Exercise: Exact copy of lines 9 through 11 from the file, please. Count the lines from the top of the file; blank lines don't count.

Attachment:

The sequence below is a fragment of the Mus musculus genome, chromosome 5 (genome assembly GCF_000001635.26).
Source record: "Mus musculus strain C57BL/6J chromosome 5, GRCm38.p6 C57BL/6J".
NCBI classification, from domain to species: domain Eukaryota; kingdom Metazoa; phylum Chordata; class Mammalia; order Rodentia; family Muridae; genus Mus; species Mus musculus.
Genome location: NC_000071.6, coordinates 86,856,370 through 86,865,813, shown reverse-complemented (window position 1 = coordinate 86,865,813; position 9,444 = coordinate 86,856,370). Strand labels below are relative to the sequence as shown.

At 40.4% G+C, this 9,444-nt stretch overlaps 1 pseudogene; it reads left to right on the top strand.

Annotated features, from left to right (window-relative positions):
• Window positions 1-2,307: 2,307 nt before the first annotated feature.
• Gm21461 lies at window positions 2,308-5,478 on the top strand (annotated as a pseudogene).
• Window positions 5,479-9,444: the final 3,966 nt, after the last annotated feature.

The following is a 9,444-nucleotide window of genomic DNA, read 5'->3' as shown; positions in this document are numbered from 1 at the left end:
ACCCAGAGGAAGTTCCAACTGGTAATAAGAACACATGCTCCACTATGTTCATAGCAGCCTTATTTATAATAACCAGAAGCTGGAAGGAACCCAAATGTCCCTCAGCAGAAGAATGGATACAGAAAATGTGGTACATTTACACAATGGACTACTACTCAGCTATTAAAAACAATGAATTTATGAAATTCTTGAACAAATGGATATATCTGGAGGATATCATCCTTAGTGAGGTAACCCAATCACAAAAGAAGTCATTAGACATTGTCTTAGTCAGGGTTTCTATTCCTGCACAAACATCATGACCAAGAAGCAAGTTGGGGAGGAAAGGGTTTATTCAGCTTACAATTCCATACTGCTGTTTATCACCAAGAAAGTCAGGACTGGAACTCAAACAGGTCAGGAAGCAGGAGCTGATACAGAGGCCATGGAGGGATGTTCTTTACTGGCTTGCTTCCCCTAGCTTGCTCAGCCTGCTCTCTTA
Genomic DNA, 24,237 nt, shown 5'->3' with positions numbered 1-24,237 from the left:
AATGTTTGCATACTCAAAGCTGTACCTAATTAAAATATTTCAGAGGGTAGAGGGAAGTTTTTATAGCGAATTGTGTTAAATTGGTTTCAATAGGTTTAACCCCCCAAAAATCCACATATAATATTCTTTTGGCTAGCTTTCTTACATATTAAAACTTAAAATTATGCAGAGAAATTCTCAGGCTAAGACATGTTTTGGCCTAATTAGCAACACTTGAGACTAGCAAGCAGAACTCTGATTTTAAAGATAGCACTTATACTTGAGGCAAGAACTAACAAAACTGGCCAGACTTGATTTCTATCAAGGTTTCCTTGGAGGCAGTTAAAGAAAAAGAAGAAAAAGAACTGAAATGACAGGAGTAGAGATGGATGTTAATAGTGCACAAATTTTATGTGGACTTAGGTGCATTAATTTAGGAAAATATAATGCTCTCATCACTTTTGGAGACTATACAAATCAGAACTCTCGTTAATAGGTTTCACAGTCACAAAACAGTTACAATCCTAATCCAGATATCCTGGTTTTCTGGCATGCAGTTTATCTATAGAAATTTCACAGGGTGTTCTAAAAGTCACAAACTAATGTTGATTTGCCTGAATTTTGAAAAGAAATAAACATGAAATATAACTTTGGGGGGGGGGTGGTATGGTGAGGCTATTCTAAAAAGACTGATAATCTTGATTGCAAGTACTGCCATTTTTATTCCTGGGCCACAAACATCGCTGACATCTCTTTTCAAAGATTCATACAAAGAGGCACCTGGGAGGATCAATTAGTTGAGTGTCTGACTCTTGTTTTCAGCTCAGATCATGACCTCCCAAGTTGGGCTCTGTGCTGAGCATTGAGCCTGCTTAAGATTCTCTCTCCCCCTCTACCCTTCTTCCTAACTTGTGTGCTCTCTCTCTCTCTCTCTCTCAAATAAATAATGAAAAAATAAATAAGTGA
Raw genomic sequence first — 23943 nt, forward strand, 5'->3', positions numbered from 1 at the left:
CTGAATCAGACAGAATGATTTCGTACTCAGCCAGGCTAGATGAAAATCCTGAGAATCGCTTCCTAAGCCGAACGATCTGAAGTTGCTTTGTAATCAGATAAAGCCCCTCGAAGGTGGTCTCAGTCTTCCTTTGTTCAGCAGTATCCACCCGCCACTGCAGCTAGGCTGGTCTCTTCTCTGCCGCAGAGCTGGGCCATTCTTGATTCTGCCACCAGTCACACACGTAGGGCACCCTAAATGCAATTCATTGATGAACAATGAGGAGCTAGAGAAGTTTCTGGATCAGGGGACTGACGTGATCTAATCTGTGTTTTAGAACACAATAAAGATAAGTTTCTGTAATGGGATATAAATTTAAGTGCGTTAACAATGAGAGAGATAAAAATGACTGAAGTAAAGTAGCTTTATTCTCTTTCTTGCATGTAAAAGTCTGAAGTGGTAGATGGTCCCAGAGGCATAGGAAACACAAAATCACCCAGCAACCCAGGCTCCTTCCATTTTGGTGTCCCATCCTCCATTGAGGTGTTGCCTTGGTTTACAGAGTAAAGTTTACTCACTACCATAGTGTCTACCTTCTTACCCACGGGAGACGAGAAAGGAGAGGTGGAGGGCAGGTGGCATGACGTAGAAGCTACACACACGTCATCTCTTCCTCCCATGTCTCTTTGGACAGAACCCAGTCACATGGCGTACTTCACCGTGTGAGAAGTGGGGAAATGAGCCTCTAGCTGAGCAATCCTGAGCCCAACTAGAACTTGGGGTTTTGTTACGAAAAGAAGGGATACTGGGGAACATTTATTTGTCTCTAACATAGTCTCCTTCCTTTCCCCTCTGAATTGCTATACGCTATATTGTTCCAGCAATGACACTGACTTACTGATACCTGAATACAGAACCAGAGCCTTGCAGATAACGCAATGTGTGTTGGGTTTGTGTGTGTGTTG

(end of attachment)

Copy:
• Window positions 5,479-9,444: the final 3,966 nt, after the last annotated feature.

The following is a 9,444-nucleotide window of genomic DNA, read 5'->3' as shown; positions in this document are numbered from 1 at the left end:
ACCCAGAGGAAGTTCCAACTGGTAATAAGAACACATGCTCCACTATGTTCATAGCAGCCTTATTTATAATAACCAGAAGCTGGAAGGAACCCAAATGTCCCTCAGCAGAAGAATGGATACAGAAAATGTGGTACATTTACACAATGGACTACTACTCAGCTATTAAAAACAATGAATTTATGAAATTCTTGAACAAATGGATATATCTGGAGGATATCATCCTTAGTGAGGTAACCCAATCACAAAAGAAGTCATTAGACATTGTCTTAGTCAGGGTTTCTATTCCTGCACAAACATCATGACCAAGAAGCAAGTTGGGGAGGAAAGGGTTTATTCAGCTTACAATTCCATACTGCTGTTTATCACCAAGAAAGTCAGGACTGGAACTCAAACAGGTCAGGAAGCAGGAGCTGATACAGAGGCCATGGAGGGATGTTCTTTACTGGCTTGCTTCCCCTAGCTTGCTCAGCCTGCTCTCTTA